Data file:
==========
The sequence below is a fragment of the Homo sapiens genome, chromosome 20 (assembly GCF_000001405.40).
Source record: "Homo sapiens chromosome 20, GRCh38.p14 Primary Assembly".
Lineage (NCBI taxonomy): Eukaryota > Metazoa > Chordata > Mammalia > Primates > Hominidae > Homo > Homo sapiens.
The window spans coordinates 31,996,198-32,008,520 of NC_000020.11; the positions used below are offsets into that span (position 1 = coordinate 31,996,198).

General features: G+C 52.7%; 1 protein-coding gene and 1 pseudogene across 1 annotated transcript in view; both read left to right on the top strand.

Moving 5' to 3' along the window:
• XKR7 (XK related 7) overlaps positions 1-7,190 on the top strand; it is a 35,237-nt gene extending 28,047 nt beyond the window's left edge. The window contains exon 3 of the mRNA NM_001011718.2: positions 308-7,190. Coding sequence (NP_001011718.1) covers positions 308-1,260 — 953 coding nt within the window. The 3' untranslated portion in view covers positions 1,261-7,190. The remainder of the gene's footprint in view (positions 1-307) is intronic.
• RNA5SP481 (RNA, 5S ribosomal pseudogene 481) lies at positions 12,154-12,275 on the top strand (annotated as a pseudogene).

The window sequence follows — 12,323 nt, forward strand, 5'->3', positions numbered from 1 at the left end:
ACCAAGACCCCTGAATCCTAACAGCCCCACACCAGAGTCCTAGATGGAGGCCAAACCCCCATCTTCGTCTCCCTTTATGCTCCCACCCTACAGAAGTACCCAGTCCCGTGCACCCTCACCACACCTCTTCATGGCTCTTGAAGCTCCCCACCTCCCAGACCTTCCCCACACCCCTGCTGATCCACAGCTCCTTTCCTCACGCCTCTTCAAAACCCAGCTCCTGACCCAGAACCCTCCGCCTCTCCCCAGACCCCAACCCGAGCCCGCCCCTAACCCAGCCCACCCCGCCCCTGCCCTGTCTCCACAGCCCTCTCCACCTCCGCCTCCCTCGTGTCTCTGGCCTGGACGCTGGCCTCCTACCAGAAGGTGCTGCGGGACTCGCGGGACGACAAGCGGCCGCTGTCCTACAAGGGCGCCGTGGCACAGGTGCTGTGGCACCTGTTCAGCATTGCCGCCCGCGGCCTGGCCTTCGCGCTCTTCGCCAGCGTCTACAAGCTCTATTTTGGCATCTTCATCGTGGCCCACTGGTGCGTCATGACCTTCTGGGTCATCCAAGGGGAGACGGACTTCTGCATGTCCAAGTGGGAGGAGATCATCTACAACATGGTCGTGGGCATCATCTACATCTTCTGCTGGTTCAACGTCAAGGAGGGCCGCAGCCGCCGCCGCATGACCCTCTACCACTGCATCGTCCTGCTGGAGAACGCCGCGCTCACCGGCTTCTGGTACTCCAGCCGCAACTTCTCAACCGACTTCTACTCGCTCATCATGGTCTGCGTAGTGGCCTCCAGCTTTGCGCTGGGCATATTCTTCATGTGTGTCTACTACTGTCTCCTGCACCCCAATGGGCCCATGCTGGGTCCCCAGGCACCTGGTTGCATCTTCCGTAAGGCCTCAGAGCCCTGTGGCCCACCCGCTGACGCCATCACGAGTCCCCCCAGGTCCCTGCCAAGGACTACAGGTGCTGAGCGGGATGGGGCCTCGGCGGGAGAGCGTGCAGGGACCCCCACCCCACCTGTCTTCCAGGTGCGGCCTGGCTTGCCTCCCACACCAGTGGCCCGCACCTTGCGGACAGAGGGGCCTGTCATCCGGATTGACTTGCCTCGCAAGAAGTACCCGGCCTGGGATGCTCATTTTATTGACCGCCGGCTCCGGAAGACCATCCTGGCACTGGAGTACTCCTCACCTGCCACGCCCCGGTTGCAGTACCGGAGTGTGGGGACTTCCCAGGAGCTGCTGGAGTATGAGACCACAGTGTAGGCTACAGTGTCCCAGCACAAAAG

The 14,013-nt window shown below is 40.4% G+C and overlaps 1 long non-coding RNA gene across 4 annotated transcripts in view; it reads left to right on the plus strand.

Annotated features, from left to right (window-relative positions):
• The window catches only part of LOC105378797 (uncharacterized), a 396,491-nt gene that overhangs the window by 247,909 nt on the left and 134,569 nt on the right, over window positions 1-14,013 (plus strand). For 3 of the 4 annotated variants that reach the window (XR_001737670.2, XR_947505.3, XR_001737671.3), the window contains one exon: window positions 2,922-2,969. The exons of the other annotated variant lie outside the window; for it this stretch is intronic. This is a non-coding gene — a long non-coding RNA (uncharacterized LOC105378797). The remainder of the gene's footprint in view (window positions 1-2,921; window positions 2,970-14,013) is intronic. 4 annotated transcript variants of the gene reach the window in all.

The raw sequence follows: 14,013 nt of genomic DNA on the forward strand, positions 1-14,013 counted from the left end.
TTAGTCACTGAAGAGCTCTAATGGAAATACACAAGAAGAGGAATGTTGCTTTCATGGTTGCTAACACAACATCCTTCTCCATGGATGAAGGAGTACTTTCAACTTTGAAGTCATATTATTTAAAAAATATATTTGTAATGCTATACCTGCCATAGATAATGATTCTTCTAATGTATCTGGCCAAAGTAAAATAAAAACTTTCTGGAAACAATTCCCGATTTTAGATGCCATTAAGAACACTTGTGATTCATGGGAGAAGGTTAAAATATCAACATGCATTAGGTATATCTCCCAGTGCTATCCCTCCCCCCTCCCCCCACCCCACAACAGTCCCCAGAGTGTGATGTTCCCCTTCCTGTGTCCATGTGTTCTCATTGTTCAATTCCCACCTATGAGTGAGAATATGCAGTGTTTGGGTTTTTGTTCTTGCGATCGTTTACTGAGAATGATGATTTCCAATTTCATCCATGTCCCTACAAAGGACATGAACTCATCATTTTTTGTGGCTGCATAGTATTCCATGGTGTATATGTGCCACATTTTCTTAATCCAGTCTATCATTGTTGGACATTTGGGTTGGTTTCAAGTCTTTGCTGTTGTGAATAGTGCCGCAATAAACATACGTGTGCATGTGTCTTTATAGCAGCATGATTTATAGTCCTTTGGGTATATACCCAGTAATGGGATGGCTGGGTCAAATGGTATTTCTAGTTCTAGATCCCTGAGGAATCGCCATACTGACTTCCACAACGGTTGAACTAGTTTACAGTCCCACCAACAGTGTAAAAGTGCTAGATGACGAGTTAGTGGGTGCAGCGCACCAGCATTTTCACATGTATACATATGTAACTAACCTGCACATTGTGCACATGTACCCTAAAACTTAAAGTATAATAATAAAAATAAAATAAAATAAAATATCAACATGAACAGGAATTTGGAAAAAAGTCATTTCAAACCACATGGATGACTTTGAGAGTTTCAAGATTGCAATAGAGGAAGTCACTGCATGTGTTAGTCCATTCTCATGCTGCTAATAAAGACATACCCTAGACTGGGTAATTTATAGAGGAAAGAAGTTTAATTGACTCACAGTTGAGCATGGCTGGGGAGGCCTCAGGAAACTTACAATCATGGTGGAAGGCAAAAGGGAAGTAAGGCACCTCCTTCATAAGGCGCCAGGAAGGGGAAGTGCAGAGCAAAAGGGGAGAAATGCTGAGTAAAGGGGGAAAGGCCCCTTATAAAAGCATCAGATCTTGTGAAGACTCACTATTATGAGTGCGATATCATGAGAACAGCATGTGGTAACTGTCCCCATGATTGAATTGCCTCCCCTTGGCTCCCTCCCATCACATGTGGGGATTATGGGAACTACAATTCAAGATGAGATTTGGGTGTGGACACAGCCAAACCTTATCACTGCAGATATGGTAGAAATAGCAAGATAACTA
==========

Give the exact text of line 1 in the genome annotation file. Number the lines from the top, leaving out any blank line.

The sequence below is a fragment of the Homo sapiens genome, chromosome 20 (assembly GCF_000001405.40).